By Ernie Palladino
» More Ernie Palladino Columns
The game began with large sections of barren seats.
The second half started with more empty seats than people.
By the time the debacle that was the Giants’ 51-17 loss to the Rams ended Sunday, there were barely enough people left to make a noise. And what there was of that noise wasn’t exactly a happy sound.
This is how things will look at MetLife Stadium from now on, thanks to a total no-show by the defense, a butterfingered showing by the offense, and a key breakdown on special teams.
Muffled voices, disgusted patrons.
For an idea of what’s ahead, let the mind wander to five weeks from now when the Cowboys walk in. They might think they’re back at AT&T Stadium, as so many fans will be selling their tickets to area-based Dallas rooters. And there are more of those than one might think.
If there was any doubt that 1-7 equals a lost season, this should do it. Of all the losses they’ve taken, Sunday’s was the inexcusable one. Unforgivable because they looked so disorganized and helpless in all three phases that the postgame questioning focused more on heart than execution.
Of course, the whole Janoris Jenkins situation had a hand in that. He became the second Giants cornerback to draw a suspension for failing to report back from the bye week on time, or even calling someone to say he’d been delayed. The ham-handed way Ben McAdoo explained the situation on Tuesday made it look like he was hiding something on top of losing his grip on the locker room.
Sunday’s performance didn’t help his case, either. Four pass plays of 45 yards or more, including Jared Goff’s screen to Robert Woods that went for a 52-yard touchdown on third and 33 made it look like the defense just quit. Add to that a couple of 20-plus-yard runs by Todd Gurley and Tavon Austin that led to touchdowns, and you have a total goose egg by the defense.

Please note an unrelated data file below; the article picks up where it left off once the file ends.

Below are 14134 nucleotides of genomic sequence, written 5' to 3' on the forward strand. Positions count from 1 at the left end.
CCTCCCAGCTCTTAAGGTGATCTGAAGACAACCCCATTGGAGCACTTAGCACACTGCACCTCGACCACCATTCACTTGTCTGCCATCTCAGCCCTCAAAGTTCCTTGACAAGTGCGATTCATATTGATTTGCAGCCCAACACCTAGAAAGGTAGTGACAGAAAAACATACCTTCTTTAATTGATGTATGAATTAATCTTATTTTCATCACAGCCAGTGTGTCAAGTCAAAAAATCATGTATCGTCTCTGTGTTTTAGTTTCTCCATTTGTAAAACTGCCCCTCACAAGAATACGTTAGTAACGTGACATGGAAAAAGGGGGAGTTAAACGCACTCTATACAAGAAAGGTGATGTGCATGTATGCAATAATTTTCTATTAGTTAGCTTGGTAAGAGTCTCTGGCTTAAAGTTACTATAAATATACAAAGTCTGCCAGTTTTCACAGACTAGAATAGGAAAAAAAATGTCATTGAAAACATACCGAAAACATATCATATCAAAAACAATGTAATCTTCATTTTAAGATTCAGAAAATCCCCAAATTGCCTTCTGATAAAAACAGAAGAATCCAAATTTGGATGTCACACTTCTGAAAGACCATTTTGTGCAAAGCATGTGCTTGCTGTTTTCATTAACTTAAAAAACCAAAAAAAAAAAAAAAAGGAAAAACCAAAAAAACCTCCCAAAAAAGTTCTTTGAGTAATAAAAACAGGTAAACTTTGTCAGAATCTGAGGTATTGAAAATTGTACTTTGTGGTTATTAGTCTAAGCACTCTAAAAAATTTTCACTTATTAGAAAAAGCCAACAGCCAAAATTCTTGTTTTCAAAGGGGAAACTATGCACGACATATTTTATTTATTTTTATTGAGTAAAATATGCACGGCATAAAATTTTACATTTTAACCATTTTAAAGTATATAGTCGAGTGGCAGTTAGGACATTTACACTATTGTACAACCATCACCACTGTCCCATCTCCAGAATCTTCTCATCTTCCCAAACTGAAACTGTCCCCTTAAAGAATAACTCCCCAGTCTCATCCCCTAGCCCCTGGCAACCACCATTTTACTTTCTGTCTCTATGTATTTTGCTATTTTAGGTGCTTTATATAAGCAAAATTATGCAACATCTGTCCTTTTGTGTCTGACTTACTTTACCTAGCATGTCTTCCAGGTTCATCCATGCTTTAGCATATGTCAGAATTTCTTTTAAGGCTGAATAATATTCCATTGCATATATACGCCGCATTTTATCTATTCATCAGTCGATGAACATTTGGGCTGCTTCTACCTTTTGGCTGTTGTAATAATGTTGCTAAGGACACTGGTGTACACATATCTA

That’s not to mention the three first-half turnovers — fumbles by Eli Manning and Wayne Gallman and a Manning interception — that produced 17 points, Cory Littleton’s blocked punt that led to another touchdown, and Aldrick Rosas’ missed field goal at the end of the first half that kept Big Blue from entering the third quarter trailing by two scores as opposed to three, and the Giants put together one of the most embarrassing performances in recent history.
Certainly, on points alone, it was their worst home loss since the Browns put up a 52-spot on them during the final game of the 1964 season. And that ended a 2-10-2 campaign.
At this point, the Giants will be lucky to equal that year’s win output. Though they have 0-8 San Francisco next week, there’s no guarantee they’ll slip past them in Santa Clara. Imagine the hue and cry if Jimmy Garropolo tears up the secondary like Goff just did.
This was embarrassing enough, however. The touchdown passes were hard enough to take — 52 to Woods, 67 to Sammy Watkins. But then there were the 21-yard, Austin run to the 1 and Gurley’s 44-yard completion to the 1 on the next possession, both of which set up touchdowns.
Have they quit? Probably not.
But has McAdoo lost the hearts and minds of his players? Have they stopped listening?
It all amounts to a lost season, with little hope of it improving over what could seem like an interminable final eight games.
That makes for a lot of empty seats down the road. And the fannies that do show up will be ones wearing opponents colors for the most part.
The late Wellington Mara didn’t dread losing as much as the prospects of an empty stadium. He saw it happen in his lifetime, and now his son, John, is seeing it again.
He can only hope that what happened Sunday is rock-bottom, both emotional and physical. Because if it wasn’t, MetLife will become an unbearable place to spend a cold, windy afternoon in December.
They simply won’t show up. The fans, that is.
Please follow Ernie on Twitter at @ErniePalladino